A pinch-me moment with Miss Lynda

Lynda Petty, second from right, and children Rebecca, Kyle, Sharon and Lisa were at Michigan International Speedway in June 1986 to celebrate Richard Petty's 1,000th Cup series start. ISC Archives/Getty Images

It was some morning on some day during the summer of 2008 and I was waiting. I'd been waiting for a little while now. But I didn't mind. You see, I was standing on hallowed motorsports ground, the original Petty Enterprises race shop in the kingdom of Level Cross, N.C.

I was standing just outside the front door to the office, staring out at the front yard of the Petty homestead, and no doubt grinning ear-to-ear. The team had recently moved south to the Charlotte area and the near-empty buildings where the most dominant race cars in NASCAR history were once built was now downright tranquil. But it still gave me chills.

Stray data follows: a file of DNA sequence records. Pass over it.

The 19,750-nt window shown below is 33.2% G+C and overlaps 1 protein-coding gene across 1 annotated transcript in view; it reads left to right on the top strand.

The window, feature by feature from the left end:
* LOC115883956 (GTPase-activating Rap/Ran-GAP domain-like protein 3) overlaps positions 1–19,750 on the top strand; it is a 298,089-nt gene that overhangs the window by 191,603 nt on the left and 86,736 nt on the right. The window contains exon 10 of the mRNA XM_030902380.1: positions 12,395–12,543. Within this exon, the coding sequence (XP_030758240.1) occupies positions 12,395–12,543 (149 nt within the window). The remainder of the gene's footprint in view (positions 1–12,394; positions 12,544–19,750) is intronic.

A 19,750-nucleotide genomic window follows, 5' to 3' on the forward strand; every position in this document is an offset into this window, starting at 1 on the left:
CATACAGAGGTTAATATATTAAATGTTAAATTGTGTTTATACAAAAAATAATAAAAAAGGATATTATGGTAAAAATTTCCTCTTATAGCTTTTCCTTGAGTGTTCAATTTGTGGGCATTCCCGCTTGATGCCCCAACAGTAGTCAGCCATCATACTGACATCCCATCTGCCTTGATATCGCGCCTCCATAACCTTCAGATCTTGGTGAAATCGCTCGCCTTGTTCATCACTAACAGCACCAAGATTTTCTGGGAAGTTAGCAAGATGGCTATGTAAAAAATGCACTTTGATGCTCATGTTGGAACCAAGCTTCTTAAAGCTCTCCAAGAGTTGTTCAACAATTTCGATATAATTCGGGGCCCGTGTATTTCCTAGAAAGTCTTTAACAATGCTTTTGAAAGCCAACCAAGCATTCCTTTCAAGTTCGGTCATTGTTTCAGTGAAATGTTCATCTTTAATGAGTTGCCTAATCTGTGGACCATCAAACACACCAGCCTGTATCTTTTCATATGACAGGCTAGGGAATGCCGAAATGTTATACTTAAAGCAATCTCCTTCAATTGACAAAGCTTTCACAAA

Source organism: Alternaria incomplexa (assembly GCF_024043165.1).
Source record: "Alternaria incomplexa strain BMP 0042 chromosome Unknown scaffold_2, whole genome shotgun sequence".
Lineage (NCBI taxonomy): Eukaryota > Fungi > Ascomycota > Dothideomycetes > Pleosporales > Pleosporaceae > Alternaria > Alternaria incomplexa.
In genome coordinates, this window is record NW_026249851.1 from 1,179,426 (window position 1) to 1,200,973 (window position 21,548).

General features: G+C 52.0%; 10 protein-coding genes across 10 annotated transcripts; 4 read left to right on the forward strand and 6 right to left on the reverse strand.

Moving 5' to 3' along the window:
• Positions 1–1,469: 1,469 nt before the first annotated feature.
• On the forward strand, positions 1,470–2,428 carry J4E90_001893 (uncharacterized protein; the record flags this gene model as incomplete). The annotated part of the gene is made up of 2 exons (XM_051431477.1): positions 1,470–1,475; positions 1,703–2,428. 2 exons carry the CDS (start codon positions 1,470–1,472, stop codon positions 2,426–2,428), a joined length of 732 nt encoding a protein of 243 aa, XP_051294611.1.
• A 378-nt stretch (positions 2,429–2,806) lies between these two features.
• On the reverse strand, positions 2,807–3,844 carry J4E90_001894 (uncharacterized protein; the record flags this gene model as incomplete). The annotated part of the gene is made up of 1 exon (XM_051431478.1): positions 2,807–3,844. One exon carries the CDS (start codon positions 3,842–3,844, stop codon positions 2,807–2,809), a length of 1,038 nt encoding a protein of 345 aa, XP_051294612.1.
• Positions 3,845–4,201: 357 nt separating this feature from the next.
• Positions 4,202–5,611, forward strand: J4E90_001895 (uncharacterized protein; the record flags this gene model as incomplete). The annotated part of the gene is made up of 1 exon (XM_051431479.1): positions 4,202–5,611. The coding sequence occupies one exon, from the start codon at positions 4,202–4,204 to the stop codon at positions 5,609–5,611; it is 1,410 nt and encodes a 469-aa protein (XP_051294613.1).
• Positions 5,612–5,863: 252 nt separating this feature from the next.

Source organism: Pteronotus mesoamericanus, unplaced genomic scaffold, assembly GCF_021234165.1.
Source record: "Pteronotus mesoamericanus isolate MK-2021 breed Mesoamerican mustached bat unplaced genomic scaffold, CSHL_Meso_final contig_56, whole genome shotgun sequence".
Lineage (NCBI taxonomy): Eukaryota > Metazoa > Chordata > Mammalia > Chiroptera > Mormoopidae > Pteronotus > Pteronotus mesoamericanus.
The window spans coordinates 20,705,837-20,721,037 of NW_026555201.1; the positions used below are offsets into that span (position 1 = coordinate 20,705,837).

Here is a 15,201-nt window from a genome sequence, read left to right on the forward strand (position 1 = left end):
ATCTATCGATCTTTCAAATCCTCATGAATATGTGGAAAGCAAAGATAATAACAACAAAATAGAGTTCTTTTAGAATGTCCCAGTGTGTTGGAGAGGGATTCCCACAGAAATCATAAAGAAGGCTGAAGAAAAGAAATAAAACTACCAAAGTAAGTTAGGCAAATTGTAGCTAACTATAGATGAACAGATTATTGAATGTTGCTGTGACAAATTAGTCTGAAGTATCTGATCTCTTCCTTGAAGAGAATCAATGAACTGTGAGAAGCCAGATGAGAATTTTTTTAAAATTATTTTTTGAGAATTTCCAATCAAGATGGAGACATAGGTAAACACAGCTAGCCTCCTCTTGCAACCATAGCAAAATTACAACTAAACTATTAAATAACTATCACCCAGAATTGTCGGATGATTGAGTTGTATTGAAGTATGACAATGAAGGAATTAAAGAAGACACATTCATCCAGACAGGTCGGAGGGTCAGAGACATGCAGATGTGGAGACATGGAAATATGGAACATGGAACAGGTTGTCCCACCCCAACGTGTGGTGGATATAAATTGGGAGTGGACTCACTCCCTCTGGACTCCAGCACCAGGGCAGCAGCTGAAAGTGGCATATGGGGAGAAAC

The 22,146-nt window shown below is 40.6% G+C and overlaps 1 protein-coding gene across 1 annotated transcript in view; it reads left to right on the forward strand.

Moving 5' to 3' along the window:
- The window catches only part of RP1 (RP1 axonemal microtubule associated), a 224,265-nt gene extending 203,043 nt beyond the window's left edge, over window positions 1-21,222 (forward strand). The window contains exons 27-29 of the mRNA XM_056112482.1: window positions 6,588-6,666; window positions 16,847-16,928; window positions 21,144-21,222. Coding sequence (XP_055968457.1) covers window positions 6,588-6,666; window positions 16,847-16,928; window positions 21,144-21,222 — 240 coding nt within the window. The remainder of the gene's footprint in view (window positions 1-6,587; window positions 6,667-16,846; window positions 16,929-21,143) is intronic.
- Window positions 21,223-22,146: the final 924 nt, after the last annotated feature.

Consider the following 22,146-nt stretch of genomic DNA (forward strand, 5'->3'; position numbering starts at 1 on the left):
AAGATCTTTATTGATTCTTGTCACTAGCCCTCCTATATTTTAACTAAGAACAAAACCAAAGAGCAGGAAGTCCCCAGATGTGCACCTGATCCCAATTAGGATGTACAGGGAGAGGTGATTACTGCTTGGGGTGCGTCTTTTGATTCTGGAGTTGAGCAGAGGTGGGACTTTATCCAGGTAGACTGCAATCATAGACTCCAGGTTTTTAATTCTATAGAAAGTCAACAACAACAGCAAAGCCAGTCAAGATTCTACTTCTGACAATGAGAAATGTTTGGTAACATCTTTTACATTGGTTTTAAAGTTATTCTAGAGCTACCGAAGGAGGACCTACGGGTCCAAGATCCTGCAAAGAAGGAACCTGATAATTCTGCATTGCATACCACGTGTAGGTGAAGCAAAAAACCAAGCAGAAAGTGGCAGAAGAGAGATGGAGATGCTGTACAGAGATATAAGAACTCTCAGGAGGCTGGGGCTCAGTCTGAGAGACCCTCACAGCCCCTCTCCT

I was so giddy to have the place to myself that I hadn't even noticed the car that pulled up and the woman that started walking toward me.

"Good morning," she called out. "Are you lost or waiting on someone?"

It was Lynda Petty. Wife of Richard, mother of Kyle, matriarch of Petty Enterprises, and to so many, certainly to me, the first lady of stock car racing.

I introduced myself and she was kind enough to act like she remembered me. I told her that I was waiting for her grandson, Austin, to pick me up and take me over to the nearby Victory Junction Gang Camp for a tour. To that she replied, laughing, "If you're riding with Austin, be sure to wear your seat belt." Then she said, "Why don't I wait with you and you tell me about yourself."

Funny, I'd wanted to say the same thing to her.